Response:

Charging options that come to mind are: 1. Charging at home and carrying back and forth to boat.  I actually have two batteries so one could be on trickle chare all of the time.  Okay, so you already have these batteries.  How old are they?

Brand new.  I got them for free from a friend who maintains UPS units.  I would think that carrying the battery back and forth will get old quick.  You will be much better off with a permanent installation and charging system.

Yep. 2. Using a solar panel.   If you don’t have dock power available, then this is your best bet. You probably don’t want more than a 5 watt panel unless you are also going to get a charge controller (voltage regulator).  As long as you have all week to recharge the battery, a small panel should work just fine.

I usually sail a few times a week, but I don’t use lights most of the time, so that would probably be OK.  For those few times when it wouldn’t, I could take the second battery along. 3. Getting an alternator for the 4 HP Mercury outboard.   If you were going to be buying a new motor, then I might go this route.  I would not advise upgrading an old motor.  I suspect that you would not get enough run time to make a significant difference in your battery charge anyway.

I have pretty much ruled the alternator option out. I am thinking about the solar panel, but I guess I do have one other option.  I could get a different slip that has shore power.  There are a few at the marina that are only about $100 more per year.  They have some other advantages as well such as running water. Pete Before you buy.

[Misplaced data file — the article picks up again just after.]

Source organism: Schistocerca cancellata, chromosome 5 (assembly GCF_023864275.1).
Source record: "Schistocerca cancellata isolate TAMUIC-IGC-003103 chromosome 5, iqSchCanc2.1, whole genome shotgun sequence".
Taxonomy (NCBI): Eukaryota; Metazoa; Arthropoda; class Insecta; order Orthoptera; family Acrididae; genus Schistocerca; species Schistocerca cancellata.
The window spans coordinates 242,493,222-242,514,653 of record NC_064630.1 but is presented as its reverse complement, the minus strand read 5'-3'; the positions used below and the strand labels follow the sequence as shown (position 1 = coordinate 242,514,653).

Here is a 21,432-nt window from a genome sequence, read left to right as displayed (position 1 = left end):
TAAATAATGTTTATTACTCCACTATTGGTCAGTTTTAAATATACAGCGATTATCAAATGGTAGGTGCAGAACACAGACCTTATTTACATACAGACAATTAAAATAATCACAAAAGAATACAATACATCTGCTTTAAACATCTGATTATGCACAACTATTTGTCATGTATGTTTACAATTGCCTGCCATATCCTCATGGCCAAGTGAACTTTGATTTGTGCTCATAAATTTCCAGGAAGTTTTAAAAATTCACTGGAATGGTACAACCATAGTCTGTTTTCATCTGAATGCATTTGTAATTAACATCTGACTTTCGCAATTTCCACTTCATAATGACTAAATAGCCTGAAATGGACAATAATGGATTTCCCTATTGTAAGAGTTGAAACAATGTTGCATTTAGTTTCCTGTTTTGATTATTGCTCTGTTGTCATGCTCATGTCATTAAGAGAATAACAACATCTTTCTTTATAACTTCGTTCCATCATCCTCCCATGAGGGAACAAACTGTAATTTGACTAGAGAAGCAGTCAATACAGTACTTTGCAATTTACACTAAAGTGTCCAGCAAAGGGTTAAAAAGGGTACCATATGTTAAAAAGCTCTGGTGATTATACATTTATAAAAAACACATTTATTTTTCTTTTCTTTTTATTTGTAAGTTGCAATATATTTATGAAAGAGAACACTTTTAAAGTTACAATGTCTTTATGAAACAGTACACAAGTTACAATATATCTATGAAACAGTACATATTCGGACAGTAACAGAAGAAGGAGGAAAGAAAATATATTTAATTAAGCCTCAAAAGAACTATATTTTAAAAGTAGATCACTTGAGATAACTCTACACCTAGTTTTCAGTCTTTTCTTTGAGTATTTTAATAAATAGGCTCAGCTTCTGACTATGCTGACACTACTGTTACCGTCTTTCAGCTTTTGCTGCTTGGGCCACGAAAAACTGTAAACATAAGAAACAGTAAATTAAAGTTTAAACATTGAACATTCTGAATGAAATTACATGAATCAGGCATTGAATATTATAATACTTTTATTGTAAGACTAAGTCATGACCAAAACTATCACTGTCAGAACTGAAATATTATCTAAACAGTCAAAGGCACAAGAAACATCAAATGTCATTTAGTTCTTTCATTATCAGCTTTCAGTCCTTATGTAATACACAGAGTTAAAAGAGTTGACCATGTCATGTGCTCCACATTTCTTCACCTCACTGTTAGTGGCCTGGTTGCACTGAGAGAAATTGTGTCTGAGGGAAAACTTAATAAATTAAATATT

Response:

If I understand correctly, you want to ensure that the battery is charged when you go to the boat for a daysail- for this a solar cell is perfect, preferably with a regulator, 10 watts is fine from my experience. A single overnight stay would be possible on your battery. The outboard alternator is close to useless- I had a 9.9hp 4 stroke with a 6 amp alternator and it made very little difference even running it much more than I liked. Charging at home would also be good but it is one more job to do before you go sailing which is why I recommend the solar option.

– Hide quoted text — Show quoted text – I have a small daysailer and want to add a battery for lights, gps (M315), radio (handheld), etc.  The battery I plan to use is a deep cycle 12 V, 33 AH battery, originally intended to be used in an UPS unit.  I have a few questions regarding this installation. Charging options that come to mind are: 1. Charging at home and carrying back and forth to boat.  I actually have two batteries so one could be on trickle chare all of the time. 2. Using a solar panel. 3. Getting an alternator for the 4 HP Mercury outboard. Does anyone care to comment on the solar panel option? The Mercury outboard has an optional alternator listed as a feature. The web page says, "Alternator: Optional 4 amp (50 watt)".  Anyone know anything about this unit?  User installable?  Cost?  Does it work well?  Is it just a coil to be added to the magneto or really an alternator? I would appreciate any constructive comments or suggestions about any of this. Pete Before you buy.

Response: